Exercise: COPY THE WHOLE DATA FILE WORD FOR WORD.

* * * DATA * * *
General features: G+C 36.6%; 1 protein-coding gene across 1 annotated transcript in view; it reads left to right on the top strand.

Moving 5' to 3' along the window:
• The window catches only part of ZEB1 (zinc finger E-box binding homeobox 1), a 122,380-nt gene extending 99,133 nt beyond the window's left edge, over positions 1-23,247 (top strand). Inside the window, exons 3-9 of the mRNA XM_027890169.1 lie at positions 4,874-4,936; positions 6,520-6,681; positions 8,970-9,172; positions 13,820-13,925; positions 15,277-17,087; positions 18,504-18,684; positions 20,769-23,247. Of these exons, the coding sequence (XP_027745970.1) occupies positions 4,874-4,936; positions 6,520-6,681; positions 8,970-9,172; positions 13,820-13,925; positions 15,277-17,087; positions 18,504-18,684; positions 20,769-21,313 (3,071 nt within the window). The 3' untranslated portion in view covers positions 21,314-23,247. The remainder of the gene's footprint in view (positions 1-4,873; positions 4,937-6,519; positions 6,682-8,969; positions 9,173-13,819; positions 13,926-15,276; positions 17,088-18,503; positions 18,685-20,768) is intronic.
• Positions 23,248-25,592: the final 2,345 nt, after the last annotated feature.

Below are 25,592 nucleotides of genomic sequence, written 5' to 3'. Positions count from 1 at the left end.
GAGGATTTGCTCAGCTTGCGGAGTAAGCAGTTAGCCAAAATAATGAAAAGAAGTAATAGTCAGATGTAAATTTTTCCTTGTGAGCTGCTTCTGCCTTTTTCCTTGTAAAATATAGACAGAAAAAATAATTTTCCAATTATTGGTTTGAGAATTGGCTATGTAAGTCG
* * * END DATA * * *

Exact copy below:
General features: G+C 36.6%; 1 protein-coding gene across 1 annotated transcript in view; it reads left to right on the top strand.

Moving 5' to 3' along the window:
• The window catches only part of ZEB1 (zinc finger E-box binding homeobox 1), a 122,380-nt gene extending 99,133 nt beyond the window's left edge, over positions 1-23,247 (top strand). Inside the window, exons 3-9 of the mRNA XM_027890169.1 lie at positions 4,874-4,936; positions 6,520-6,681; positions 8,970-9,172; positions 13,820-13,925; positions 15,277-17,087; positions 18,504-18,684; positions 20,769-23,247. Of these exons, the coding sequence (XP_027745970.1) occupies positions 4,874-4,936; positions 6,520-6,681; positions 8,970-9,172; positions 13,820-13,925; positions 15,277-17,087; positions 18,504-18,684; positions 20,769-21,313 (3,071 nt within the window). The 3' untranslated portion in view covers positions 21,314-23,247. The remainder of the gene's footprint in view (positions 1-4,873; positions 4,937-6,519; positions 6,682-8,969; positions 9,173-13,819; positions 13,926-15,276; positions 17,088-18,503; positions 18,685-20,768) is intronic.
• Positions 23,248-25,592: the final 2,345 nt, after the last annotated feature.

Below are 25,592 nucleotides of genomic sequence, written 5' to 3'. Positions count from 1 at the left end.
GAGGATTTGCTCAGCTTGCGGAGTAAGCAGTTAGCCAAAATAATGAAAAGAAGTAATAGTCAGATGTAAATTTTTCCTTGTGAGCTGCTTCTGCCTTTTTCCTTGTAAAATATAGACAGAAAAAATAATTTTCCAATTATTGGTTTGAGAATTGGCTATGTAAGTCG